Update from Milasincic campaign: Unofficial totals show us behind by 137 votes out of 48,000+ counted so far. We have learned that provisional and some mail ballots remain under review.

While Beto was the lead Democrat in the bunch, closer to the bottom of the ballot was Richard Cantu who soundly defeated his opponent by posting Beto-like percentages. So, I don’t know why some losers are complaining about being close to the bottom of the ballot. Richard did great!

It is pretty embarrassing that some would simply blame straight ticket voting. You know, people actually think about Party AND policy when they go into the booth. Most of us actually went back to check our selections since Stanart’s relic voting machines were switching Beto to Cruz, according to reports. To insult our intelligence after losing, well, folks doing that need to hunker down.

Congrats to the Party, the campaign pros, the volunteers, and the voters! Harris County is blue!

Little Joe Headlines Houston GOTV Event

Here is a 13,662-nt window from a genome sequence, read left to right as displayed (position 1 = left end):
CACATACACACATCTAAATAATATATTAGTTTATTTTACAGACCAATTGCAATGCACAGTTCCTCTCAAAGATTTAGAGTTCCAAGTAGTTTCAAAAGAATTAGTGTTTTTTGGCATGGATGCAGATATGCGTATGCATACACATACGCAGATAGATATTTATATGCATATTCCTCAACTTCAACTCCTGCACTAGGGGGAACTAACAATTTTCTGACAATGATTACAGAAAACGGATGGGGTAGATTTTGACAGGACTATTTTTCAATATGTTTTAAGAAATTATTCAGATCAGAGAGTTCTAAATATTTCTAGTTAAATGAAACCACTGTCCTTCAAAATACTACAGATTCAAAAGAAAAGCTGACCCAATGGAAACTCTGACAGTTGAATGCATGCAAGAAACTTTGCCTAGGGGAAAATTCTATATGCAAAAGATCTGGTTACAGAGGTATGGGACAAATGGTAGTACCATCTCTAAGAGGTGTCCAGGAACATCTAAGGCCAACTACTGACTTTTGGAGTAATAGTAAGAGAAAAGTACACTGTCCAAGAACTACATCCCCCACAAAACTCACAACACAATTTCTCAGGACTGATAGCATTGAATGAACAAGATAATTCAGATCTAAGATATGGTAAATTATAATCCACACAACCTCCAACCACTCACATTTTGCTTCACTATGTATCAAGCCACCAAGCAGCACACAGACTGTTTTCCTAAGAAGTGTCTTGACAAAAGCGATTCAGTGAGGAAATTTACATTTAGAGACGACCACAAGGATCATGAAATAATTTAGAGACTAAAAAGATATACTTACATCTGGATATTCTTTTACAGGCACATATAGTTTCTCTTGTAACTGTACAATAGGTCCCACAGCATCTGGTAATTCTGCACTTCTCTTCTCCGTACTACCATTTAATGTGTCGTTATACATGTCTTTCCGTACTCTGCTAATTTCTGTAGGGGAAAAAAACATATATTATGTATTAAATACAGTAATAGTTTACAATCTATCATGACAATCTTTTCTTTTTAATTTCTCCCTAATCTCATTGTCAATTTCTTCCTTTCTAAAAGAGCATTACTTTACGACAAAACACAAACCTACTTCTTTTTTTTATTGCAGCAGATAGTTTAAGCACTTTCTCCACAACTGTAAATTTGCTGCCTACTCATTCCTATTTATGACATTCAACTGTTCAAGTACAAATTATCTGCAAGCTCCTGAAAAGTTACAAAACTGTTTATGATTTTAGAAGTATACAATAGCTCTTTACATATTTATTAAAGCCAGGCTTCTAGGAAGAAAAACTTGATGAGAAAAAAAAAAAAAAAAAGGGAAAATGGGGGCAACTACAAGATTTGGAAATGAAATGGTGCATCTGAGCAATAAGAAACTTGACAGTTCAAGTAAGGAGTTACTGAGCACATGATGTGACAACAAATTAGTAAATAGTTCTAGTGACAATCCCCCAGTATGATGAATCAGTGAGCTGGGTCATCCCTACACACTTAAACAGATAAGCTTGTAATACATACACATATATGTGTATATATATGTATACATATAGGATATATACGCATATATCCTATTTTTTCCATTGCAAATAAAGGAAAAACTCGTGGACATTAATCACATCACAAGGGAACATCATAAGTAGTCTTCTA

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Around 200 East End voters and activists attended a Get Out The Vote Rally at the East End Events Center on Saturday afternoon. Headlining was the legendary Little Joe y La Familia, with Dallam County Band opening the event with some toe-tapping country tunes.

Little Joe has endorsed Lupe Valdez for Texas Governor and was part of this event which also showed off Sylvia Garcia for Congress, Lina Hidalgo for County Judge, and Adrian Garcia for County Commissioner, Pct. 2. But beyond the political speeches, it was good mix of multi-generational fun and celebration of cultura–all a great combo when it comes to Latino GOTV.

There was no doubt as to the progressive nature of the event–the Harris County Democratic Party was among the driving forces behind the event, so Party Chair Lillie Schechter deserves kudos for this. But it was the candidates and their stories which energized the crowd. Whether it was farm worker kid Lupe Valdez going through the ranks to become Dallas County Sheriff or Lina Hidalgo’s trek from a drug-torn Colombia to the United States and a life of public service, the crowd was energized by all of the candidates.